In 1881 Tsar Alexander II, known as the Great Liberator for his emancipation of the serfs, was driving in his carriage along one of Petersburg's canals when he was blown up by terrorists who had been mascarading as cheese merchants. St. Petersburg society was shocked to learn that the assassins were children of the aristocracy who had been planning the murder for some time. Terrorists had been after Alexander II for years. They had pronounced a 'death sentence' against him. Once they had managed to blow up a couple of rooms in the Winter Palace where the Tsar was supposed to have dinner; fortunately for him, he was late. Unfortunately, many innocent people died.
Above: The bombing of Alexander II.
The terrorists chased Alexander II relentlessly - following his every movement trying to find a hole in the security around him. When Alexander travelled by carriage around the city he usually followed different routes - often changing them at the last minute to throw his pursuers off the track. This time he failed. One of the assassins managed to lob a bomb at his carriage which immediately killed several men in the Tsar's entourage. As Alexander came out of his carriage to help the wounded, his killer tossed a second grenade which blew off the Tsar's legs. He was carried back to the Winter Palace, bleeding profusely along the way, drops of blood marking the path he was carried up the marble stairs of the palace. In his room, he was laid upon a bed, his wife threw herself upon his bloody and mangled body - he was still alive - sobbing and crying hysterically. Other members of the Romanov family arrived, including Alexander's young grandson, Nicholas, who would himself be killed, along with his wife and children, by the next generation of revolutionaries. They watched the Tsar, brother, husband, father and grandfather, as well as Emperor, die; the first Romanov victim of the revolutionary movement.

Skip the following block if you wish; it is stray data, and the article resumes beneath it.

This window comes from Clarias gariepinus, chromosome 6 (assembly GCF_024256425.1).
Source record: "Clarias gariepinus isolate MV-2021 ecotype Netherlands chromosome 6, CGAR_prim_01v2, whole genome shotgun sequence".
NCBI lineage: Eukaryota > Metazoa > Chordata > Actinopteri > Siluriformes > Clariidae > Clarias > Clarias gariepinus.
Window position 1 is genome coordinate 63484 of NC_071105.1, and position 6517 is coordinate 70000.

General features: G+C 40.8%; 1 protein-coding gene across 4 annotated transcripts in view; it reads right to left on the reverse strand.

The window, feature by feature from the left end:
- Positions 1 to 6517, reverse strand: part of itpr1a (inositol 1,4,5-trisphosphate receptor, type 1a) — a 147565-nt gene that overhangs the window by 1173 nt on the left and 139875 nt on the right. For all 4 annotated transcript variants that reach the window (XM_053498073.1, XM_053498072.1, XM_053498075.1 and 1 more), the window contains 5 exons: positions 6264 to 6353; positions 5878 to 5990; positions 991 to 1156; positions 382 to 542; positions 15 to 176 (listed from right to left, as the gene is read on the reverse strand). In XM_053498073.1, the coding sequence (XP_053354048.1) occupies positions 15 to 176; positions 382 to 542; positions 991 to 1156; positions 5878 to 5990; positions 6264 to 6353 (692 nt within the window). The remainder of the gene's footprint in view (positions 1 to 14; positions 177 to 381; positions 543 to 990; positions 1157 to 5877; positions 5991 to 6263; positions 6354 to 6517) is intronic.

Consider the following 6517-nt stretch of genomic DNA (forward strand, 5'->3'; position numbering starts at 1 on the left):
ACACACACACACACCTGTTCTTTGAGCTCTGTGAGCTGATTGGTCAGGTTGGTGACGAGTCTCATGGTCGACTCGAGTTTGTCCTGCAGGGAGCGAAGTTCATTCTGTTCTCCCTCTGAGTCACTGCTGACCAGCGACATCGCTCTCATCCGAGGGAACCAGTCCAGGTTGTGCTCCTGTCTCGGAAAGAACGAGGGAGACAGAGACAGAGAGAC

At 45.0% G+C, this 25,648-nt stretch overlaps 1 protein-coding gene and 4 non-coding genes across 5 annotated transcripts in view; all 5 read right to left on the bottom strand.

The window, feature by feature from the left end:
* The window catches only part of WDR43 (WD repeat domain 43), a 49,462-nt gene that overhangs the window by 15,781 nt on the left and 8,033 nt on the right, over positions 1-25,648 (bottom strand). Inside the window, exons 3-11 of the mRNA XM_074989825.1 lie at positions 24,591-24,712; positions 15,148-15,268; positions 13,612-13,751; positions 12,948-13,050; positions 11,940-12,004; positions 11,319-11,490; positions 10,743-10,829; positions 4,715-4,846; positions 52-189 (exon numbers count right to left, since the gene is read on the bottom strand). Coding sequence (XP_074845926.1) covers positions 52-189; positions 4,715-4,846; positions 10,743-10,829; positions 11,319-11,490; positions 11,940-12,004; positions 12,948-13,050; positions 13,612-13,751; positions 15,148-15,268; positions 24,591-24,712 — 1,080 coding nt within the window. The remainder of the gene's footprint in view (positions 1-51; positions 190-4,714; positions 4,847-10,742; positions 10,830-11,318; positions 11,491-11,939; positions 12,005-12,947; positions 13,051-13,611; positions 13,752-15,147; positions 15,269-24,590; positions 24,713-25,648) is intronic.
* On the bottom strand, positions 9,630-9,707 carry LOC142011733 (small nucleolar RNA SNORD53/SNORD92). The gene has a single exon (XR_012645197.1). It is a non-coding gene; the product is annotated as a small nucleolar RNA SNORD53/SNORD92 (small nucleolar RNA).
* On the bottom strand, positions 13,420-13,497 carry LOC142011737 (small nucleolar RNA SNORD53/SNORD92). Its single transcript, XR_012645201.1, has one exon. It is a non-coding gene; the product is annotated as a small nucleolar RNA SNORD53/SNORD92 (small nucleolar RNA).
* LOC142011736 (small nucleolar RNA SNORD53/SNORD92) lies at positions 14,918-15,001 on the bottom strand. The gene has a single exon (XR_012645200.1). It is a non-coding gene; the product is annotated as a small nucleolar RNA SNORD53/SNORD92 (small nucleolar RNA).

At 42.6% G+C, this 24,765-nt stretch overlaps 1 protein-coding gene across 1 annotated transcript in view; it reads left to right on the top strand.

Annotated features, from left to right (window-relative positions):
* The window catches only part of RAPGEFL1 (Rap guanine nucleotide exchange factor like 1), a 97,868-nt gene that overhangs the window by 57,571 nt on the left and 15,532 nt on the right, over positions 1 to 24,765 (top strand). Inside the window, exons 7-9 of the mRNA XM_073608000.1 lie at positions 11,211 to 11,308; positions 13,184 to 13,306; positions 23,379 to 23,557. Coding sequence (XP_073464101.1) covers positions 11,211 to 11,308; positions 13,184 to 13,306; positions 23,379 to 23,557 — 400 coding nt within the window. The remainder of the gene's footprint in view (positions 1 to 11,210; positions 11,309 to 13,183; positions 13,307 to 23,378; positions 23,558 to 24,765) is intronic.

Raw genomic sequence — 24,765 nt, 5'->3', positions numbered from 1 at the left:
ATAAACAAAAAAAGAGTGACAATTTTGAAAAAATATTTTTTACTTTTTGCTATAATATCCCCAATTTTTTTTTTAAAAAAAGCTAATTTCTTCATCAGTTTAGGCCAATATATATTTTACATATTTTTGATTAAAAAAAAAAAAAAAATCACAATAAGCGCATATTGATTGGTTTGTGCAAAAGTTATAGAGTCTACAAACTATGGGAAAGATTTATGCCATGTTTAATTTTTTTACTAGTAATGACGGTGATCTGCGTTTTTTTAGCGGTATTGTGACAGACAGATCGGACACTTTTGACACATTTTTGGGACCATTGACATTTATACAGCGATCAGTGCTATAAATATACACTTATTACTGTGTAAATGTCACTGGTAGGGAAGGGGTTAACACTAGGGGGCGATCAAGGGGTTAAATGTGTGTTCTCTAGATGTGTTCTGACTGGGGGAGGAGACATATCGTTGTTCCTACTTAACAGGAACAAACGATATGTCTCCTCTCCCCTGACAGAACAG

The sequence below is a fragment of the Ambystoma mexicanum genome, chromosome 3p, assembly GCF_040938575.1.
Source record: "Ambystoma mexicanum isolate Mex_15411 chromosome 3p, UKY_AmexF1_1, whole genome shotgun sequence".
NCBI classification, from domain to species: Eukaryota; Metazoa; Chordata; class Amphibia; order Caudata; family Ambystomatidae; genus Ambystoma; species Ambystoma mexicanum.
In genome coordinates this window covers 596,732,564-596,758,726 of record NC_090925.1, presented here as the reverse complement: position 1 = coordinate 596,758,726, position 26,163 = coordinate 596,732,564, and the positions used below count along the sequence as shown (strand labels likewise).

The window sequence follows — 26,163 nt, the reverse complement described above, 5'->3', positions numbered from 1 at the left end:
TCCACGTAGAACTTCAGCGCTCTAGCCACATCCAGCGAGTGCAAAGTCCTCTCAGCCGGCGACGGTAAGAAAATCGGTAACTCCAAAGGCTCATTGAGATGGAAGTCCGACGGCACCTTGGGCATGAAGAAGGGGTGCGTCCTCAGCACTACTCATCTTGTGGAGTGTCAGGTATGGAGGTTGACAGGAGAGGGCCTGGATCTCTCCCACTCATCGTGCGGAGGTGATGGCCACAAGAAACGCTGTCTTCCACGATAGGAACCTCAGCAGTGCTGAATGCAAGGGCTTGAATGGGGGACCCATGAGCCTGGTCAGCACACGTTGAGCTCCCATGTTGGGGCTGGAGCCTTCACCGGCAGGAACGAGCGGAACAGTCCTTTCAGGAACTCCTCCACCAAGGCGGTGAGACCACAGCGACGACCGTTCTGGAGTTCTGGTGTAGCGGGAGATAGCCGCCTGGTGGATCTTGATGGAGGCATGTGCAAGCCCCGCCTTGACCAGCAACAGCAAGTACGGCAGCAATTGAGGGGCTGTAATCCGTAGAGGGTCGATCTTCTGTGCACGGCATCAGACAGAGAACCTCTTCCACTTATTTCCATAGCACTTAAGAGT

Alexander was laid to rest under a huge cenotaph made of grey Siberian Jasper in the grave-church of his ancestors in Peter and Paul Fortress.
The murder of Alexander II shocked Russia. Out of a sense of national guilt it was decided to build a new cathedral to enshrine the pavement where Alexander had fallen. It was decided to use the old Russian style of architecture for the building, even though it was out of the classical character of the city. This photograph from 1900 shows the church almost completed. Although it looks like a 16th century Muscovite church there are many things about it which betray its' 19th century origin. The design of the church is much more orderly and symmetrical than a real 16th century brick church would have been and many of the elements are out of scale. The best artists of the day - including Vasnetsov - participated in its' decoration and the interior was encrusted in semi-precious stones from all over the Russian Empire. Golden mosaics lined the vaults and were even lavishly applied to the exterior of the church. Within the cathedral, a canopy made of jasper, with a multitude of hanging silver lamps was placed directly over the section of pavement where the murder had taken place. It was said the Tsar's blood stains were still there in 1900. A fantastic bronze fence was forged with flamboyant old-Russian motifs and placed within brick posts, encircling part of the exterior of the church. Positive reaction to the gaudy magnificence of the interior was overwhelmed by adverse comments on the exterior, which was modelled on St. Basil's Cathedral in Moscow and out-of-place in it's setting.
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